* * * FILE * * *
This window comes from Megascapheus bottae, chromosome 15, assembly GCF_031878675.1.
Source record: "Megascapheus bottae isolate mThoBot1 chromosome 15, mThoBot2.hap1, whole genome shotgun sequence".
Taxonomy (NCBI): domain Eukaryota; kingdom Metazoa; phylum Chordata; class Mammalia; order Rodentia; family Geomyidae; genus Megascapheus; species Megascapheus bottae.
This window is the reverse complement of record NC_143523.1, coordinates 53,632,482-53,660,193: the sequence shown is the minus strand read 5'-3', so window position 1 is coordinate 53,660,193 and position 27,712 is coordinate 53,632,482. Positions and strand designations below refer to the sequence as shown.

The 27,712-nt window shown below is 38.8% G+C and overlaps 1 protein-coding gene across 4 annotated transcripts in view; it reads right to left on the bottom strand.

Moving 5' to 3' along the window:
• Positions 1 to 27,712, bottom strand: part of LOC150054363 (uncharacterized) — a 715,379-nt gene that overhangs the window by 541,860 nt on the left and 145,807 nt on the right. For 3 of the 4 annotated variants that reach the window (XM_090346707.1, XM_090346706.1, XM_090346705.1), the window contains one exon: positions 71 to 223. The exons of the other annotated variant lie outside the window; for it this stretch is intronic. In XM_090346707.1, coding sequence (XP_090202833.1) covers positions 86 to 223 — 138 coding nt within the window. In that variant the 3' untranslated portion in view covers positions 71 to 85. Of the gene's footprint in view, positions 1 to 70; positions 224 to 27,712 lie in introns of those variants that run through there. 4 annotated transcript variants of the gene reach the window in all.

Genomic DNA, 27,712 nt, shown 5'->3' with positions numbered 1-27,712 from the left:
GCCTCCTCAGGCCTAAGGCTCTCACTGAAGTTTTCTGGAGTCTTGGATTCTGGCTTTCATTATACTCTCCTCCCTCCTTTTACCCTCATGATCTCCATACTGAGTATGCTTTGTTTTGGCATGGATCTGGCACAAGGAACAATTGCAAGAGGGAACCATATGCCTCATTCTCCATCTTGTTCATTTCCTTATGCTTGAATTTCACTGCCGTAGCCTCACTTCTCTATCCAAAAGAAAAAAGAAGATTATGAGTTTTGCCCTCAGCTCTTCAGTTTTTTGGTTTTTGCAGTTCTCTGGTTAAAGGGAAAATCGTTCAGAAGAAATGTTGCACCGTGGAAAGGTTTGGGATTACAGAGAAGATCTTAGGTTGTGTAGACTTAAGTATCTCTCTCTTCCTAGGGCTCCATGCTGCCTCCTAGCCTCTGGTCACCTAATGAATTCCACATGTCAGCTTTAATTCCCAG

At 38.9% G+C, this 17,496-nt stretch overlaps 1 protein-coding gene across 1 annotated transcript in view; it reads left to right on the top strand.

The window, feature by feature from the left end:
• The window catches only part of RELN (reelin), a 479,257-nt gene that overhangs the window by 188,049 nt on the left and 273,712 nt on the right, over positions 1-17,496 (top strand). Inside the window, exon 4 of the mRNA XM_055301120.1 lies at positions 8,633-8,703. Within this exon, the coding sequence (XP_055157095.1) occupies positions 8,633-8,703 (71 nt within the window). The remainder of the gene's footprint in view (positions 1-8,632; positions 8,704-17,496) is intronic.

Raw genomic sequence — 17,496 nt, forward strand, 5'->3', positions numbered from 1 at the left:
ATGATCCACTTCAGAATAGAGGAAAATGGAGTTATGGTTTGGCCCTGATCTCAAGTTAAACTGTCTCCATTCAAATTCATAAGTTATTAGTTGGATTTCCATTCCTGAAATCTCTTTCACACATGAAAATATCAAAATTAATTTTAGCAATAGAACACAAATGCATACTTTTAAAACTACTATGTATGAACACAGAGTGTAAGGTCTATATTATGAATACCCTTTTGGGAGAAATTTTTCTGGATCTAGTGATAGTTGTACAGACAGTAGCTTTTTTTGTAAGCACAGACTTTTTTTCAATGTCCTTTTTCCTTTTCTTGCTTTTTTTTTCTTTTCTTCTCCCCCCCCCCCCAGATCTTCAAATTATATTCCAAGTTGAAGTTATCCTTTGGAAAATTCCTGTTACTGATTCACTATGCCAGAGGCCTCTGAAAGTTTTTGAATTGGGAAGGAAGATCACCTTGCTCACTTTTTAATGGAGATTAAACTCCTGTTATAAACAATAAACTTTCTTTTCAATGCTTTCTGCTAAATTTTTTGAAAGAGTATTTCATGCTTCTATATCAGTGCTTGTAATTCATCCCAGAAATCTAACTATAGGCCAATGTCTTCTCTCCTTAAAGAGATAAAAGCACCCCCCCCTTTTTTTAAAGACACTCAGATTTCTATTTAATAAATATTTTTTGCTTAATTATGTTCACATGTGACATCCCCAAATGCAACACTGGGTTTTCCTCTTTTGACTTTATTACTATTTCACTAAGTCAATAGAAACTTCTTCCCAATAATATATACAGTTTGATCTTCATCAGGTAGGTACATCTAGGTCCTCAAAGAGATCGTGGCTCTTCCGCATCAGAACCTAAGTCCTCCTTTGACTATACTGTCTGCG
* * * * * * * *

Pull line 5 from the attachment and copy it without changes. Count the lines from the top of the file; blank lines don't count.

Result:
The 27,712-nt window shown below is 38.8% G+C and overlaps 1 protein-coding gene across 4 annotated transcripts in view; it reads right to left on the bottom strand.